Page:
Cam McQueen was the 2012 monster truck world freestyle champion.
It’s natural that when your name is McQueen, you’d grow up to be a stunt driver because you idolized the driving stunts of … the Dukes of Hazard, not Steve McQueen.
“There was a bit of a generation gap there, when Steve McQueen was a big hero it was more my dad’s era,” recalls monster truck champion Cam McQueen. “Once I was old enough to know who Steve McQueen was and we shared a name, I was right into it after seeing the driving he’d done.”
Cam McQueen, who lives in Kelowna, is coming to the Pacific Coliseum March 8-10 with Monster Jam, coaxing backflips, vertical two-wheeled balancing acts and all-round freestyle jamming in Northern Nightmare, his monster truck.
“Being a Kelowna-ite, Vancouver is the closest home show for me,” he says. “A lot of family and friends make the drive down. It’s kind of where it all started for me.”
In 2007, in his first Monster Jam event, McQueen was a last-minute fill-in for an injured driver. He basically had to figure out everything he’d do at B.C. Place Stadium on the fly. He just strapped himself in and went for it.
Three years later, McQueen became the first driver to complete a back flip in a Monster Jam truck, which whether you’re a fan or not is pretty awesome to see. It has been watched 1.1 million times on YouTube.
“The only practice for it I’d done was dreaming it up in my head and doodling out some sketches on a napkin on a train in Europe heading to a Monster Jam show,” McQueen says.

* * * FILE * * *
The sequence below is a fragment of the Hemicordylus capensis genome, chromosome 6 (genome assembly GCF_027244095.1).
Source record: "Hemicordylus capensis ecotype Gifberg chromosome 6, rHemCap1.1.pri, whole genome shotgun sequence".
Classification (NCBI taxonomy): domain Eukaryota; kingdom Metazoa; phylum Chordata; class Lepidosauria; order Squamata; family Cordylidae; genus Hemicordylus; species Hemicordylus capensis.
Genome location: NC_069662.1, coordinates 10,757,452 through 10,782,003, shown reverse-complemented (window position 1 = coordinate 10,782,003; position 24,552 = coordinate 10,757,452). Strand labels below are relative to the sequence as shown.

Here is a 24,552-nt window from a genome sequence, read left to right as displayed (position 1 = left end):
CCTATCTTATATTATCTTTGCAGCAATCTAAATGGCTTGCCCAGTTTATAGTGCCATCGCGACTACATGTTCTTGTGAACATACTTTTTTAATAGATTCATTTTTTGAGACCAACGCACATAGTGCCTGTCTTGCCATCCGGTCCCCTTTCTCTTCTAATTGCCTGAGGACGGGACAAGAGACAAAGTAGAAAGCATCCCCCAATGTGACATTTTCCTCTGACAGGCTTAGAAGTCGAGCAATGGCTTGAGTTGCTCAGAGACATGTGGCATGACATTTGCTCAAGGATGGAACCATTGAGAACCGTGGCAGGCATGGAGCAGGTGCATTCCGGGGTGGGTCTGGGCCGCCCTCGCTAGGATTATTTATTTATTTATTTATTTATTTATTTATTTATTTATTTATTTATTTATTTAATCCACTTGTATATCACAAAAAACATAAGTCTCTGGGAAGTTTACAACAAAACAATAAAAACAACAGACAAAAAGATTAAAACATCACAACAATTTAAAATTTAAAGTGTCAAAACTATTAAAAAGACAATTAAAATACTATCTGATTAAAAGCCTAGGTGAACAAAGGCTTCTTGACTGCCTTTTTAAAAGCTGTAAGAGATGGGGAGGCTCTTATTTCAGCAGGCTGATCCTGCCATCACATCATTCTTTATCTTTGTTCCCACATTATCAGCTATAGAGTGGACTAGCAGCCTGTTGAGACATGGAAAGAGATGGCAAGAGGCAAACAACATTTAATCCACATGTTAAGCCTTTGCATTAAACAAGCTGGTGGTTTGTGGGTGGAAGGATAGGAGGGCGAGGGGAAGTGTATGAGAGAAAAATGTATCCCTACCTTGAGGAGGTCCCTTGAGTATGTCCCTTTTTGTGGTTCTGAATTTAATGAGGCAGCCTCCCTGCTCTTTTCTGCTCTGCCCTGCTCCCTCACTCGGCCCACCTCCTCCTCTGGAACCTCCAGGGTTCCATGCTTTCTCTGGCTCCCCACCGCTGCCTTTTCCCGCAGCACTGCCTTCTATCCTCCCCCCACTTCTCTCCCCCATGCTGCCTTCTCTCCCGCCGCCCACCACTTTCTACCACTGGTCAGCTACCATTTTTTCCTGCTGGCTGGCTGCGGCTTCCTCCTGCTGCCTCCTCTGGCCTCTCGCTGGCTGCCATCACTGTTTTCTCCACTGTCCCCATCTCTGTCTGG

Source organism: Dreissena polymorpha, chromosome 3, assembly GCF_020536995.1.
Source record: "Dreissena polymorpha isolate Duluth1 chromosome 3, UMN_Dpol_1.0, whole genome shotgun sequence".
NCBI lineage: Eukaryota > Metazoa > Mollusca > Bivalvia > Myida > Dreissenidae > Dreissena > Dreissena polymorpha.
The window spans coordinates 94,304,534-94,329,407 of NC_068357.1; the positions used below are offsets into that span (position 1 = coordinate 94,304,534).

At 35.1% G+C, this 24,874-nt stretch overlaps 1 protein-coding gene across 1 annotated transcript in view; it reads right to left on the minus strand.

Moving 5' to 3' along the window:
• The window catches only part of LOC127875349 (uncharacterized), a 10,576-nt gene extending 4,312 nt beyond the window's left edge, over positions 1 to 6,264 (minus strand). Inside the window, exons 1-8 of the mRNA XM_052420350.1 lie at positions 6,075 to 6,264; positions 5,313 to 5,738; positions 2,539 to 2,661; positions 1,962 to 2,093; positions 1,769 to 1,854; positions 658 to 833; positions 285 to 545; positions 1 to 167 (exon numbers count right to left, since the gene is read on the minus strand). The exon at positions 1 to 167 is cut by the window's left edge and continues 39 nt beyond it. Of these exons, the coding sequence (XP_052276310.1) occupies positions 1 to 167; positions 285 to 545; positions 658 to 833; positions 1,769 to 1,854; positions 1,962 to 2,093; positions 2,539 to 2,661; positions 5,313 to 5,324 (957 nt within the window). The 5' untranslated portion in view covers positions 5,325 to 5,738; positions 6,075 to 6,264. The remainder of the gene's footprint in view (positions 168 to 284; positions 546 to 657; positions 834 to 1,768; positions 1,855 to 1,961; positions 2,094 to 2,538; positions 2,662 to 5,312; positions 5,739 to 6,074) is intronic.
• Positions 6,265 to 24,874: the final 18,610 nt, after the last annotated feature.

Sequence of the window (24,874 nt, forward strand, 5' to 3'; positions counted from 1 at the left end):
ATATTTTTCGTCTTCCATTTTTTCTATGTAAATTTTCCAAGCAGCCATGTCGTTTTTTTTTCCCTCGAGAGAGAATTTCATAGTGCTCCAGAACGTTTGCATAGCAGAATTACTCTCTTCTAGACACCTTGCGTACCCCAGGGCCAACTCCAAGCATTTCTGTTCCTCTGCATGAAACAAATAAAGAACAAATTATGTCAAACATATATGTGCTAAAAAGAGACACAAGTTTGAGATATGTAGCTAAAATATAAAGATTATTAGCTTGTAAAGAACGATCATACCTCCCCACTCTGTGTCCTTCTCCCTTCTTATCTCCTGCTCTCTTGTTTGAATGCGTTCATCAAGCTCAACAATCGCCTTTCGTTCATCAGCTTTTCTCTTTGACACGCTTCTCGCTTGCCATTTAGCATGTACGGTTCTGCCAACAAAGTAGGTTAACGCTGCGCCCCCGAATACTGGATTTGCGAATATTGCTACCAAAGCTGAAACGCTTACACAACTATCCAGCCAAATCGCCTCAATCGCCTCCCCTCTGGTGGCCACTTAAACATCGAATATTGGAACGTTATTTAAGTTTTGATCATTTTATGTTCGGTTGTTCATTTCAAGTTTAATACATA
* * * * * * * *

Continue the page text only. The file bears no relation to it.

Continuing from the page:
He figured out what obstacles he’d need to use as a launch, what the truck was capable of, what speed he’d need to reach. But no practice because the trucks are too expensive to repair.
“It was virtual reality, more or less.”
Another 1.95 million have watched McQueen attempt a reverse backflip in Las Vegas at World Finals XV. That didn’t go as well: A tire was flat and the launch obstacle wasn’t right.
“I threw a Hail Mary out there and gave it a shot,” McQueen says. “There were a few things that went bad there. I basically fell on the roof and then burst into a ball of flames.
“I haven’t tried that trick again because I’ve never seen an obstacle I’ve thought was any better than the one I attempted, and mechanically the truck doesn’t have a whole lot of gear in reverse so you can’t get the tire speed or get into the air as fast as we can going forward.”
McQueen, 40, rode his first dirt bike at five and raced his first motorcross at 11. His dad was into racing and his brother, six years his elder, would take him driving in the bush “long before I was able to get a licence.”
In high school McQueen built his first monster truck, a 1958 Willys pickup he bought off a farmer, stripped to nothing and rebuilt.
Humble beginnings for the driver who would become freestyle champion at the 2012 MonsterJam World Finals VIII in his new truck, Canadian-built Northern Nightmare, and one of the top draws on the Monster Jam tour today.
All thanks to those Duke boys.
“They were more my era,” McQueen says. “Bo and Luke Duke were my heroes, watching them after school every day, watching them jump the river, the car chases.
“When I was old enough to drive, I thought, ‘Yeah, I can jump that creek because the Dukes did it.’ ”
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